The Fogarty Institute for Innovation, a nonprofit that provides intellectual, physical and financial resources to medtech startups, and the FDA signed an agreement to begin a first-of-its-kind educational program to help accelerate medical device innovation and improve the overall efficiency of the approval process.

Marine animal colony is a multi-jet swimming machine, scientists report
A colonial jellyfish-like species, Nanomia bijuga, employs a sophisticated, multi-jet propulsion system for swimming that is based on an elegant division of labor among young and old members of the colony.

Scientists discover a common diabetes drug could prevent hemorrhage and fatal blood loss
A new study, published today in the British Journal of Pharmacology, by scientists from Royal Holloway, University of London, St.

Diabetic retinopathy screening for children with type 1 diabetes should start later
Researchers are recommending that most children with type 1 diabetes delay annual diabetic retinopathy screenings until age 15, or five years after their diabetes diagnosis, whichever occurs later.

Surge in bicycle injuries to riders over 45
The incidence of bicycle accidents has increased significantly in the US in recent years, with many serious injuries occurring among riders older than 45, according to a new study led by UCSF.

How much liposuction is 'safe'? The answer varies by body weight
What's the 'safe' amount of fat to remove in patients undergoing liposuction?

NASA's GPM satellite shows double eye-wall in Hurricane Jimena
The Global Precipitation Measurement or GPM core satellite showed a double eye-wall in Hurricane Jimena on Sept.

Big differences in US healthcare costs for fixing back pain
How much does spinal fusion surgery cost? The answer depends on what part of the country you live in, reports a study in the Sept.

Magnetic fields provide a new way to communicate wirelessly
Electrical engineers at the University of California, San Diego demonstrated a new wireless communication technique that works by sending magnetic signals through the human body.

Yeast study yields insights into cell-division cycle
Studies using yeast genetics have provided new, fundamental insights into the cell-division cycle, researchers at the University of Michigan Life Sciences Institute report.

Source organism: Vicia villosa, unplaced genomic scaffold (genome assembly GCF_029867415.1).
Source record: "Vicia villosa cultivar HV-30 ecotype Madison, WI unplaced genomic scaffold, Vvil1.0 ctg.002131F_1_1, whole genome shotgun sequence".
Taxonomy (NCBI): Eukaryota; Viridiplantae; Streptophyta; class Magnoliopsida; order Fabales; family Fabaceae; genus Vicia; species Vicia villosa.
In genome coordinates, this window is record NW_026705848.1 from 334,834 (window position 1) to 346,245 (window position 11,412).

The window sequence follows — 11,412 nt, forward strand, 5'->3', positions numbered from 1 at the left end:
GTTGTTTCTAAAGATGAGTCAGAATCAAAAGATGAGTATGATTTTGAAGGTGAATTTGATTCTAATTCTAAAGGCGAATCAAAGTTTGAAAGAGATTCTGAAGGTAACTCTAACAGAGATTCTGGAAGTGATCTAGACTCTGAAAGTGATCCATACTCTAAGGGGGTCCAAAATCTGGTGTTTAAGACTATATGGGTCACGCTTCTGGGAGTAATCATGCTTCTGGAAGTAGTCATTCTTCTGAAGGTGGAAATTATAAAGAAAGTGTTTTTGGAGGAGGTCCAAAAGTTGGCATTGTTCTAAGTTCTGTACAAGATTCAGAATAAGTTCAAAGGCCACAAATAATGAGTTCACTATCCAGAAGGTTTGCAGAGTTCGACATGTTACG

First imagery from echolocation reveals new signals for hunting bats
Scientists developed a new way to produce images from echolocation, uncovering a new set of cues available to bats and a new phenomenon of 'acoustic camouflage' available to prey.

TGen study identifies potential genes associated with the most common form of liver damage
In a first-of-its-kind exploratory study, the Translational Genomics Research Institute has identified a potential gene associated with the initiation of the most common cause of liver damage.

Heat and acid could squeeze trout out of southern Appalachian streams
A newly published research study that combines effects of warming temperatures from climate change with stream acidity projects average losses of around 10 percent of stream habitat for coldwater aquatic species for seven national forests in the southern Appalachians -- and up to a 20 percent loss of habitat in the Pisgah and Nantahala National Forests in western North Carolina.

Understanding the deep sea is key to a sustainable blue economy
Once considered remote and inaccessible, commercial interest to exploit the deep sea is rising due to economic drivers and technology developments.

Body fat hormone leptin influences runner's high
The euphoric feeling that gives runners a motivational boost in the middle of their workout is in part modulated by the satiety hormone leptin, says new Cell Metabolism study.

UT Arlington patent allows real-time learning based on previous decisions
UT Arlington electrical engineers have patented an innovative method that improves a controller's ability to make real-time decisions.

Explaining crocodiles in Wyoming
Fifty million years ago, crocodiles lived from Wyoming to southern Canada.